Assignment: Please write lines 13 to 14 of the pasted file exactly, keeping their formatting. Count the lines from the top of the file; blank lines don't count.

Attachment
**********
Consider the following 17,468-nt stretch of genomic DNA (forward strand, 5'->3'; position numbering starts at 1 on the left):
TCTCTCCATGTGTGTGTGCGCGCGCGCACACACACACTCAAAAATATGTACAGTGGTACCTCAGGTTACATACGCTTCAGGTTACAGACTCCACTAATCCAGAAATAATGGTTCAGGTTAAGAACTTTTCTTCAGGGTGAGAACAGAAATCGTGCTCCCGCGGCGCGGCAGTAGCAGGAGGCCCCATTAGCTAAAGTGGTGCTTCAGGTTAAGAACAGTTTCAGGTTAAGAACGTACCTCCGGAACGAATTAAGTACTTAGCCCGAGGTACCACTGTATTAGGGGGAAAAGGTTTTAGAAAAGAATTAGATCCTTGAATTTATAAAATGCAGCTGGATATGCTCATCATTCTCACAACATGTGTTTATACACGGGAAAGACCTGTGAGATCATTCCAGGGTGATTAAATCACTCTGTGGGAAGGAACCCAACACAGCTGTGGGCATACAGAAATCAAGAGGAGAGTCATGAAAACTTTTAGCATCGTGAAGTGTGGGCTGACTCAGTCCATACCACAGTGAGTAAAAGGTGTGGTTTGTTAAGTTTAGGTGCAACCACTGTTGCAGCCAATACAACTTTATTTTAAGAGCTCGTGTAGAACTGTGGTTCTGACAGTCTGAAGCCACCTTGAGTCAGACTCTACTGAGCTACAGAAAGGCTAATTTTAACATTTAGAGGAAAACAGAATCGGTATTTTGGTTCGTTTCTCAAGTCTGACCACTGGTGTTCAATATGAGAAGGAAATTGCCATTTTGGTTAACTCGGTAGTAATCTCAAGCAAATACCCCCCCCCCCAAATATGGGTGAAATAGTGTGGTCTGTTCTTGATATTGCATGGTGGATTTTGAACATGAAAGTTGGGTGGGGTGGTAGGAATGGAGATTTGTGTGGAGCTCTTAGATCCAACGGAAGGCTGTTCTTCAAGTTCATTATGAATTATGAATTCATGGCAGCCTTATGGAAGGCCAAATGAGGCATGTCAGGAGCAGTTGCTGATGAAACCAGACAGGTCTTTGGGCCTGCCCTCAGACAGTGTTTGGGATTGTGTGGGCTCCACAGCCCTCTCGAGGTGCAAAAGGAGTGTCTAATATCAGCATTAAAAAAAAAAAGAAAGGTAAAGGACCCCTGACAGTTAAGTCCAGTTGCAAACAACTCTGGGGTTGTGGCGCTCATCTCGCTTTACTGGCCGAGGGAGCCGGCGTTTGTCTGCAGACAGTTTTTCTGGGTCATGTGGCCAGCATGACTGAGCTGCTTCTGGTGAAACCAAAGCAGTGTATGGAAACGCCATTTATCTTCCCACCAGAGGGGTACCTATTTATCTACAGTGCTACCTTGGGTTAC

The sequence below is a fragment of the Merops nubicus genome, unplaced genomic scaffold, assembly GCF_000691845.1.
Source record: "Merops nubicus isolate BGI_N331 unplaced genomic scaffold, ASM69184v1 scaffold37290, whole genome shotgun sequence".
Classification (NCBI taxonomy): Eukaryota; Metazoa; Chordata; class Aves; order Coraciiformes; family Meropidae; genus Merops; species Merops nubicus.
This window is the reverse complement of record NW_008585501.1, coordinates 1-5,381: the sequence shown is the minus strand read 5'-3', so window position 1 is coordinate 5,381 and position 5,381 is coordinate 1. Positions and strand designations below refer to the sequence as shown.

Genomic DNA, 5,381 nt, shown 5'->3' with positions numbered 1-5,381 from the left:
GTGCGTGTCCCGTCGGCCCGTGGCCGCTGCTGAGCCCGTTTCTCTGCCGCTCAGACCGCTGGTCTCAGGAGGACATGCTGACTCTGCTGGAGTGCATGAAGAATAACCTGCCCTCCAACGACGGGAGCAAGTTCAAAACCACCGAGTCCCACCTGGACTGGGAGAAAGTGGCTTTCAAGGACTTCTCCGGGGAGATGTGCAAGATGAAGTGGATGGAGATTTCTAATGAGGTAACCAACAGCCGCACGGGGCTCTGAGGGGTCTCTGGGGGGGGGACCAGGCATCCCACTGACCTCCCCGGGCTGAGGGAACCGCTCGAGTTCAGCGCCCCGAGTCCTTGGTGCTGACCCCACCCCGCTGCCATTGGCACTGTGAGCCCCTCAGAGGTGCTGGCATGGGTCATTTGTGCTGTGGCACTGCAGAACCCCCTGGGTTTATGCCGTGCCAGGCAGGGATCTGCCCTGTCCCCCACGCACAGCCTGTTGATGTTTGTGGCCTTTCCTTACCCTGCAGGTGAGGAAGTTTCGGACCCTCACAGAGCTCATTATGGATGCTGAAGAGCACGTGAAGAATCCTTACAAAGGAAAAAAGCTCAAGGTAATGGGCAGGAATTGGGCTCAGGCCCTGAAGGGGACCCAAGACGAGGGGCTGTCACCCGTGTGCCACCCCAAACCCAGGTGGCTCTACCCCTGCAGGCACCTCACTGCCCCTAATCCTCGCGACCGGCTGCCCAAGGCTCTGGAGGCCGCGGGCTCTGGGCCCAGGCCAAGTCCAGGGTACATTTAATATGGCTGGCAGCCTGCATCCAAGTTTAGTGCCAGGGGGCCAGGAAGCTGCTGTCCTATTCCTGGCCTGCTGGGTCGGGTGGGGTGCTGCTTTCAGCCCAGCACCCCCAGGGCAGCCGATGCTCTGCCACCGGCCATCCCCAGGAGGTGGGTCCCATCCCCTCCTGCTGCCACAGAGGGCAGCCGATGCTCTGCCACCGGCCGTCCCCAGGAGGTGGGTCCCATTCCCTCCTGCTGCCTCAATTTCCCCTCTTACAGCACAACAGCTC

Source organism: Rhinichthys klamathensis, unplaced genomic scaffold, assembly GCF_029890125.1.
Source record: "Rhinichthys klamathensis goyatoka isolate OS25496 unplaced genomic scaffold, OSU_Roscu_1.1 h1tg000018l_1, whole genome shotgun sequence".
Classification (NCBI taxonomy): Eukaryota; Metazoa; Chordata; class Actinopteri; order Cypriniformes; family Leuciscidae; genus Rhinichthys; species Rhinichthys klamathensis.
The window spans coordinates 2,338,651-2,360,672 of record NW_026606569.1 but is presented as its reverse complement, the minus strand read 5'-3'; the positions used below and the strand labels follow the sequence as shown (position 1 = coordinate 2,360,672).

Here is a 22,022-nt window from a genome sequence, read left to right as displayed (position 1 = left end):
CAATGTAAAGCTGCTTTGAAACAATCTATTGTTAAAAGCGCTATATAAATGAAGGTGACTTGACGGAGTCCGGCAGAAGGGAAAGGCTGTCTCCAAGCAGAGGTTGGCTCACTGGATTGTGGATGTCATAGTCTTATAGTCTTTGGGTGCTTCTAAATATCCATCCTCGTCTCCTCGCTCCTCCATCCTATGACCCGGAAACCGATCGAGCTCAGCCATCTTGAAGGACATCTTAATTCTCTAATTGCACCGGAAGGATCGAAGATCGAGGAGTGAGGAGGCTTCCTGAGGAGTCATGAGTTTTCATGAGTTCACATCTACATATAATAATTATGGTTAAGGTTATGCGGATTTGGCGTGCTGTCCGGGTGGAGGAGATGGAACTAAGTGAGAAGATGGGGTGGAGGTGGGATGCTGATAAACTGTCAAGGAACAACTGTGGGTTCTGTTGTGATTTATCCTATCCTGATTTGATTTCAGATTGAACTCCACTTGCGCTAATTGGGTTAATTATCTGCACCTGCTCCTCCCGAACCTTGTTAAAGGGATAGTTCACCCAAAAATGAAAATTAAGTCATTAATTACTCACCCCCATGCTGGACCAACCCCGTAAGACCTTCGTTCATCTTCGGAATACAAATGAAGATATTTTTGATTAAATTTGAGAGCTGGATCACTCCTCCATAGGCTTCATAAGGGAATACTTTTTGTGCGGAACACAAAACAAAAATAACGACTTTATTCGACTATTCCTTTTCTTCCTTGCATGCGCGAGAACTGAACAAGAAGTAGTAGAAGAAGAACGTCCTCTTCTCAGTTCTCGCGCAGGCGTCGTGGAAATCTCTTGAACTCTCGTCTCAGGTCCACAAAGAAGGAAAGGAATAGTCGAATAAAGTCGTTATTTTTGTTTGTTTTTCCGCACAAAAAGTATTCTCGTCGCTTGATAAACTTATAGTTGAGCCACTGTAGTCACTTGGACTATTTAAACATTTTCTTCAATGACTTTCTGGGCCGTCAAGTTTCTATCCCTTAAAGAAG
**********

Here is a 22,022-nt window from a genome sequence, read left to right as displayed (position 1 = left end):
CAATGTAAAGCTGCTTTGAAACAATCTATTGTTAAAAGCGCTATATAAATGAAGGTGACTTGACGGAGTCCGGCAGAAGGGAAAGGCTGTCTCCAAGCAGAGGTTGGCTCACTGGATTGTGGATGTCATAGTCTTATAGTCTTTGGGTGCTTCTAAATATCCATCCTCGTCTCCTCGCTCCTCCATCCTATGACCCGGAAACCGATCGAGCTCAGCCATCTTGAAGGACATCTTAATTCTCTAATTGCACCGGAAGGATCGAAGATCGAGGAGTGAGGAGGCTTCCTGAGGAGTCATGAGTTTTCATGAGTTCACATCTACATATAATAATTATGGTTAAGGTTATGCGGATTTGGCGTGCTGTCCGGGTGGAGGAGATGGAACTAAGTGAGAAGATGGGGTGGAGGTGGGATGCTGATAAACTGTCAAGGAACAACTGTGGGTTCTGTTGTGATTTATCCTATCCTGATTTGATTTCAGATTGAACTCCACTTGCGCTAATTGGGTTAATTATCTGCACCTGCTCCTCCCGAACCTTGTTAAAGGGATAGTTCACCCAAAAATGAAAATTAAGTCATTAATTACTCACCCCCATGCTGGACCAACCCCGTAAGACCTTCGTTCATCTTCGGAATACAAATGAAGATATTTTTGATTAAATTTGAGAGCTGGATCACTCCTCCATAGGCTTCATAAGGGAATACTTTTTGTGCGGAACACAAAACAAAAATAACGACTTTATTCGACTATTCCTTTTCTTCCTTGCATGCGCGAGAACTGAACAAGAAGTAGTAGAAGAAGAACGTCCTCTTCTCAGTTCTCGCGCAGGCGTCGTGGAAATCTCTTGAACTCTCGTCTCAGGTCCACAAAGAAGGAAAGGAATAGTCGAATAAAGTCGTTATTTTTGTTTGTTTTTCCGCACAAAAAGTATTCTCGTCGCTTGATAAACTTATAGTTGAGCCACTGTAGTCACTTGGACTATTTAAACATTTTCTTCAATGACTTTCTGGGCCGTCAAGTTTCTATCCCTTAAAGAAG